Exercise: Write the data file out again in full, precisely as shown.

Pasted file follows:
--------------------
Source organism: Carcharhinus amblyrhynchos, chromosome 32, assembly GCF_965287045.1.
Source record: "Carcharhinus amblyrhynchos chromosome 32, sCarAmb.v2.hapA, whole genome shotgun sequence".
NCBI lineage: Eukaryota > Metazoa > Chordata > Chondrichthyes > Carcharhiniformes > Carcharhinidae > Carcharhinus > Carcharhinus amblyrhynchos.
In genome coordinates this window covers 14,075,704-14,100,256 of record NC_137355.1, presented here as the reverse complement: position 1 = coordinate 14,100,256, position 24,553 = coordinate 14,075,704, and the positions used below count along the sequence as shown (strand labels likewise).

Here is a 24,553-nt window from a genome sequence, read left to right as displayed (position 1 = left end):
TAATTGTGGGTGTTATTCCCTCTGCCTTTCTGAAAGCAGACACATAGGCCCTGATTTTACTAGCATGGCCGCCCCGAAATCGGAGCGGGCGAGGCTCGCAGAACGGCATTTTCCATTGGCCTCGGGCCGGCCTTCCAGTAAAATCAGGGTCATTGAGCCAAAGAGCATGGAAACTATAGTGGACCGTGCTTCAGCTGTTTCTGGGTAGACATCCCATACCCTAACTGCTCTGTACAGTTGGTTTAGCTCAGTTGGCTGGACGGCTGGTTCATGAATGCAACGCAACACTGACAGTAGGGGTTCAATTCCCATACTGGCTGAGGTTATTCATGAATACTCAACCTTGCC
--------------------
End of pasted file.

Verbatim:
Source organism: Carcharhinus amblyrhynchos, chromosome 32, assembly GCF_965287045.1.
Source record: "Carcharhinus amblyrhynchos chromosome 32, sCarAmb.v2.hapA, whole genome shotgun sequence".
NCBI lineage: Eukaryota > Metazoa > Chordata > Chondrichthyes > Carcharhiniformes > Carcharhinidae > Carcharhinus > Carcharhinus amblyrhynchos.
In genome coordinates this window covers 14,075,704-14,100,256 of record NC_137355.1, presented here as the reverse complement: position 1 = coordinate 14,100,256, position 24,553 = coordinate 14,075,704, and the positions used below count along the sequence as shown (strand labels likewise).

Here is a 24,553-nt window from a genome sequence, read left to right as displayed (position 1 = left end):
TAATTGTGGGTGTTATTCCCTCTGCCTTTCTGAAAGCAGACACATAGGCCCTGATTTTACTAGCATGGCCGCCCCGAAATCGGAGCGGGCGAGGCTCGCAGAACGGCATTTTCCATTGGCCTCGGGCCGGCCTTCCAGTAAAATCAGGGTCATTGAGCCAAAGAGCATGGAAACTATAGTGGACCGTGCTTCAGCTGTTTCTGGGTAGACATCCCATACCCTAACTGCTCTGTACAGTTGGTTTAGCTCAGTTGGCTGGACGGCTGGTTCATGAATGCAACGCAACACTGACAGTAGGGGTTCAATTCCCATACTGGCTGAGGTTATTCATGAATACTCAACCTTGCC